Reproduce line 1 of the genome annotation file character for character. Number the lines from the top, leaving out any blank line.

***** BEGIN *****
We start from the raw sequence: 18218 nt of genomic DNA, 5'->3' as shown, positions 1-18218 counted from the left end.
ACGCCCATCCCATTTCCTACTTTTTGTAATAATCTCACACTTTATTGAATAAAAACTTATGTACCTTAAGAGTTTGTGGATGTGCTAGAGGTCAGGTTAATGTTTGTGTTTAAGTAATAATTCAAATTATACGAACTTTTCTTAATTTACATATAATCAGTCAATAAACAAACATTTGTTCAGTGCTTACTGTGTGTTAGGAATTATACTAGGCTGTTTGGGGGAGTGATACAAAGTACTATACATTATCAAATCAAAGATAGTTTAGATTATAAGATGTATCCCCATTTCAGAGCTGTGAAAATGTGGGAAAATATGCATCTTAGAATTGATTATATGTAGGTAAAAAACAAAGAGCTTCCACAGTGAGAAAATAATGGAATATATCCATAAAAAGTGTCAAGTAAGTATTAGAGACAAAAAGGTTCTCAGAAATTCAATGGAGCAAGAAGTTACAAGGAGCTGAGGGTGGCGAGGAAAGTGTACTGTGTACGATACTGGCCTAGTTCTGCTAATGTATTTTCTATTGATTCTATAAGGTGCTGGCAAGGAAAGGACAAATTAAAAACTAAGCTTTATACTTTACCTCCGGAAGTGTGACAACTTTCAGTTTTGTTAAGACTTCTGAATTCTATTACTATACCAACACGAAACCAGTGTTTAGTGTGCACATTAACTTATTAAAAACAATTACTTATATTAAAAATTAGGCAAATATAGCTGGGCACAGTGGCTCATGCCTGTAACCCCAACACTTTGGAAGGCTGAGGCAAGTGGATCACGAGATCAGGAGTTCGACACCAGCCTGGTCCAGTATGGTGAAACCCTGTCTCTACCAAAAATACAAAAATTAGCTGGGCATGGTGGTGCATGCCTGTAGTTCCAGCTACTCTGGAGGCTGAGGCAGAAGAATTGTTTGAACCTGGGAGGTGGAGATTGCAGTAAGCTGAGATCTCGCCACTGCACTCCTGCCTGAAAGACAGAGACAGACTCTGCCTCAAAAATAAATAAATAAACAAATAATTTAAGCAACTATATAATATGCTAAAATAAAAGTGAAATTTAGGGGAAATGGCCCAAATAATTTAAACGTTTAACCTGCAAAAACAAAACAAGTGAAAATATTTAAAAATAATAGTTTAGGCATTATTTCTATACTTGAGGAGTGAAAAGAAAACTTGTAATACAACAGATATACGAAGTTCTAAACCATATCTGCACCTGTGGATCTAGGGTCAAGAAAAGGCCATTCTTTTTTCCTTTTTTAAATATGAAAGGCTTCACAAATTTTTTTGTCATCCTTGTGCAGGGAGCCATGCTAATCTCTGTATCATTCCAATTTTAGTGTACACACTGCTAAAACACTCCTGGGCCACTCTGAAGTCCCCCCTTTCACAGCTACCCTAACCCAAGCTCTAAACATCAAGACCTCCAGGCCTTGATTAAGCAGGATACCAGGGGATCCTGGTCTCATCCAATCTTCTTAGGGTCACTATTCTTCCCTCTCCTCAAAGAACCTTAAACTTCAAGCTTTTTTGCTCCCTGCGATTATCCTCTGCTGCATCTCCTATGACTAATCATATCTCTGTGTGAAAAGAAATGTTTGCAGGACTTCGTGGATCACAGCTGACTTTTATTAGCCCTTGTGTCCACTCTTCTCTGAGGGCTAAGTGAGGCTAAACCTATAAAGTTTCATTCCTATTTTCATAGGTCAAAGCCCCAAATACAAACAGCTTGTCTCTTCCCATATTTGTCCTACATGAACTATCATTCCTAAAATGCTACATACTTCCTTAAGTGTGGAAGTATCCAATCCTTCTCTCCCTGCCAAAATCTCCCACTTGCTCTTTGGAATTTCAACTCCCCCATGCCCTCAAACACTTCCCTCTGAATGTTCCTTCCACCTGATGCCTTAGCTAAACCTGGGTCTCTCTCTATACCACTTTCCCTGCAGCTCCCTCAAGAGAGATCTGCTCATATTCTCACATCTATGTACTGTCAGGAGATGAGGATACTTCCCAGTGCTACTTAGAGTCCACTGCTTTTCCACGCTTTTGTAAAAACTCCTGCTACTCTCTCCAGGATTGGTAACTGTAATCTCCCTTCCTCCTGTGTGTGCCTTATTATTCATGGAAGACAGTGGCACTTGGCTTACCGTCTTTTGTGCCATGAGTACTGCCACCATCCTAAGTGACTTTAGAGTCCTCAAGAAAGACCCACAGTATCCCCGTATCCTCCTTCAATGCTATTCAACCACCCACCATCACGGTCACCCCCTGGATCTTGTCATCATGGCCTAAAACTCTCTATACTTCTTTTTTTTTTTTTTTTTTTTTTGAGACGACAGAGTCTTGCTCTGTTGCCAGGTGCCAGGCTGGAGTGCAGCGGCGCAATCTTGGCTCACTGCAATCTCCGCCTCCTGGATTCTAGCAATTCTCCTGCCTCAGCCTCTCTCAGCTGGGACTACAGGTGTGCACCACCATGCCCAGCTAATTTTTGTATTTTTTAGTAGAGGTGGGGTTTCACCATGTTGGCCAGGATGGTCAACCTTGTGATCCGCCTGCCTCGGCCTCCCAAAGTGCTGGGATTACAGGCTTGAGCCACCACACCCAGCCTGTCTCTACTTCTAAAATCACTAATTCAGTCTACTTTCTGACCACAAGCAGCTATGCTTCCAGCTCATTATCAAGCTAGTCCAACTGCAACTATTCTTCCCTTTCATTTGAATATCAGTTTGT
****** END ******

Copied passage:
We start from the raw sequence: 18218 nt of genomic DNA, 5'->3' as shown, positions 1-18218 counted from the left end.